Organize a book exchange

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I've always been really taken by the Icelandic tradition of Jolabokaflod, or the "Christmas Book Flood." In the country, the majority of book purchases take place between September and early December, as they are a holiday mainstay. 

The tradition has made its way to the States as some people, like Alan Cornett, are using it as a framework to part with unwanted books. 

"In December I organized a Jolabokaflod book exchange on Twitter," Cornett said. "We had about a dozen people involved. Everyone sent and received at least one book they already owned to someone else around the country."

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Social media also makes organizing a physical book swap — held at someone's home or a community center — really simple. Everyone can bring a book or two that they are finished with, and leave with something new to read. 

Drop some off at your local used bookstore

As suggested by Rumberger, a simple way to get unwanted books off your shelf and into the hands of someone who wants them is by taking them to a used book store. There are trusted franchises like Half-Price Books, which have over 120 locations nationwide, and great local stores.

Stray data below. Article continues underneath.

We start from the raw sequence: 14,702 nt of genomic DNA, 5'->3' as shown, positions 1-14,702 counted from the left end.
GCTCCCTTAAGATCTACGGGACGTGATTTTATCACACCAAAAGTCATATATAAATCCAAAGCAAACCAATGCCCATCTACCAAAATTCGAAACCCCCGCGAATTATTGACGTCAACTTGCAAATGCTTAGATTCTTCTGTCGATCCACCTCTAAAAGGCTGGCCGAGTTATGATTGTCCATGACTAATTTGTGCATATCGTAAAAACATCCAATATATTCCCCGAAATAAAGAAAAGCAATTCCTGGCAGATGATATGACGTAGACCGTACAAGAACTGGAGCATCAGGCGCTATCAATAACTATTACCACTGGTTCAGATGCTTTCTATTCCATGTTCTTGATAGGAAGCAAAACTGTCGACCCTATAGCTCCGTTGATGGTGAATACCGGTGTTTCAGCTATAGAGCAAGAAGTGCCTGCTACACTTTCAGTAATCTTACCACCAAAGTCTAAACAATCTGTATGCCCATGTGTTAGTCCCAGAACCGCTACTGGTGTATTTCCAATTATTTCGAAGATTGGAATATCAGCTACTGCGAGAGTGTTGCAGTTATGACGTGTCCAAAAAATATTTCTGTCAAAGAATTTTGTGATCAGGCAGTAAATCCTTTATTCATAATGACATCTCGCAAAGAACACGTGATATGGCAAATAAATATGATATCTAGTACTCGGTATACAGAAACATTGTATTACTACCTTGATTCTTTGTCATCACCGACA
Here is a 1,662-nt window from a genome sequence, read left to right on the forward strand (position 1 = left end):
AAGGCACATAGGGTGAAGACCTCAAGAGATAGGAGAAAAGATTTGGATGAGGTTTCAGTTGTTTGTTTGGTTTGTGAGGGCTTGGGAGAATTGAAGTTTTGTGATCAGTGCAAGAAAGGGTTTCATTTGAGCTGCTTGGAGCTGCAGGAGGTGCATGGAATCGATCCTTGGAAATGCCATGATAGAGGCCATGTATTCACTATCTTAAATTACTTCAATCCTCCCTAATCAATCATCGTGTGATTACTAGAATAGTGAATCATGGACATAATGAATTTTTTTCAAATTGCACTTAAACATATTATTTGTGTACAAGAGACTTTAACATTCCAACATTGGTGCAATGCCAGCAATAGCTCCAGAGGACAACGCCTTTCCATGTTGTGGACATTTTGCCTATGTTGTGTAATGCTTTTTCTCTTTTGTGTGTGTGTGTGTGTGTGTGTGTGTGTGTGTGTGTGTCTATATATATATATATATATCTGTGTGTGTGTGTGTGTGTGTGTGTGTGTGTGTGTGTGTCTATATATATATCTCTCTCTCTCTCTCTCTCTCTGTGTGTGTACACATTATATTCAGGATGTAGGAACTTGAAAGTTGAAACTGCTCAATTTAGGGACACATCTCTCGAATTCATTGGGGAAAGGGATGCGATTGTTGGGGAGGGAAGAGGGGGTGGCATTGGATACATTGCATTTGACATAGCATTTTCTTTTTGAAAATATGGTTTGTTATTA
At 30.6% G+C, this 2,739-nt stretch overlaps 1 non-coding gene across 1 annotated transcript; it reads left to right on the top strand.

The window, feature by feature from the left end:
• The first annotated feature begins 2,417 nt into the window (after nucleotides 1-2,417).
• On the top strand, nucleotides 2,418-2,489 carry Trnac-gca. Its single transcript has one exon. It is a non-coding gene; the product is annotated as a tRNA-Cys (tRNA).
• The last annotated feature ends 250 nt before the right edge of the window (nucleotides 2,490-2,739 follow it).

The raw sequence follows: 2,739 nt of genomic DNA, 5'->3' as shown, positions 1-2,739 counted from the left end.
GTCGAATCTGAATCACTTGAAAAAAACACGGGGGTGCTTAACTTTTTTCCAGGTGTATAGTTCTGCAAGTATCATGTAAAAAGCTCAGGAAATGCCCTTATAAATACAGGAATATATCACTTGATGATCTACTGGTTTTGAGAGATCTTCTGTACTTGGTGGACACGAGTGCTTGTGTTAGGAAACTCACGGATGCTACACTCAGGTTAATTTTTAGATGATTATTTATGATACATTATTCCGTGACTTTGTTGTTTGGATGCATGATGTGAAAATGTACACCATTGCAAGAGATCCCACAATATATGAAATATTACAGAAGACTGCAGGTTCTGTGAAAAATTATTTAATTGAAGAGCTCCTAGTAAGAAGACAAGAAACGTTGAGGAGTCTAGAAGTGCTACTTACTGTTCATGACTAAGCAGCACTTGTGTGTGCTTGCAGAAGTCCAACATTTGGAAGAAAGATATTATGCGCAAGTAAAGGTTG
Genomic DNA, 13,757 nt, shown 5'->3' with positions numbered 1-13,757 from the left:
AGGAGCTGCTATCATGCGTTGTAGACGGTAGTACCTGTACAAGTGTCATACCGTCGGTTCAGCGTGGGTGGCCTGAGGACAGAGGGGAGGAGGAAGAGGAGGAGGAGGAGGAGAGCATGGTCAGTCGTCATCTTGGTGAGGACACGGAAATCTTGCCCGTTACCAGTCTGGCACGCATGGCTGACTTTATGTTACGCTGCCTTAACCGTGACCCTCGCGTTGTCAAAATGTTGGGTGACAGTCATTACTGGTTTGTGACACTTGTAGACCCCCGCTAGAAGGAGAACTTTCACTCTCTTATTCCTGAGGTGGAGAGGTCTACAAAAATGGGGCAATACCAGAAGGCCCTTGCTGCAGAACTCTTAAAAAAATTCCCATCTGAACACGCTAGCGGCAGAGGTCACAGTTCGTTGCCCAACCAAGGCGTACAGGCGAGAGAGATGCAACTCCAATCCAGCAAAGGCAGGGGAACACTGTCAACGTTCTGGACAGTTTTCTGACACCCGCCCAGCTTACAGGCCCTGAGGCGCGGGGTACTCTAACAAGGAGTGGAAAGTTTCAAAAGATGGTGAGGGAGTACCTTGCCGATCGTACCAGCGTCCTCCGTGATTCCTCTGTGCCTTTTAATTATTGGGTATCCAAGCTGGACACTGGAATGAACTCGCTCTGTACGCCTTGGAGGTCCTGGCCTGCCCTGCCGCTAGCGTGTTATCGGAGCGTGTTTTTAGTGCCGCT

Research "Books to Prisoners" and similar programs near you 

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Started in 1973, Books to Prisoners is a Seattle-based nonprofit organization that fields approximately 3,000 book requests a month from incarcerated individuals. According to their website, "The most popular requests are dictionaries, thesauruses, African American history and fiction, Native American studies, legal materials, GED materials, and foreign language learning materials (particularly Spanish)."  

Other common requests include books on paranormal phenomena, textbooks, paperback genre fiction such as sci-fi and horror, RPG books like Dungeons & Dragons and art and drawing books — including blank notebooks. 

You can ship up to two boxes of books to the organization at a time. They request that donors include $35 with the shipment as a way to defray their sorting and shipping costs.  

Many cities have similar, more regionally-focused versions of this program. The website Send Books to Inmates provides a state-by-state breakdown of how to donate directly within your local prison system. 

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Find youth-oriented programs in your community 

Nonprofits like the New Jersey-based Bridge of Books provide a nice framework when it comes to considering where to donate used children's and young adult books in your community. Bridge of Books accepts donations from the community, and then redistributes the books to organizations that include: childcare centers, family centers, youth organizations, adoptive service groups, schools and the New Jersey Youth Corps. 

Children's hospitals also often post wish-lists that include specific titles and types of books — like board and pop-up varieties — that patients and their parents request. 


Ashlie D. Stevens

Ashlie D. Stevens is a staff writer at Salon, specializing in culture.

MORE FROM Ashlie D. Stevens

Shane Tan

Shane Tan is a writer, student at Sarah Lawrence College, and an editorial intern for Salon. Their work has appeared in Esquire Singapore, Surface magazine, Yahoo! News, and Marie France Asia. Find Shane on Twitter at @itsShaneTan

MORE FROM Shane Tan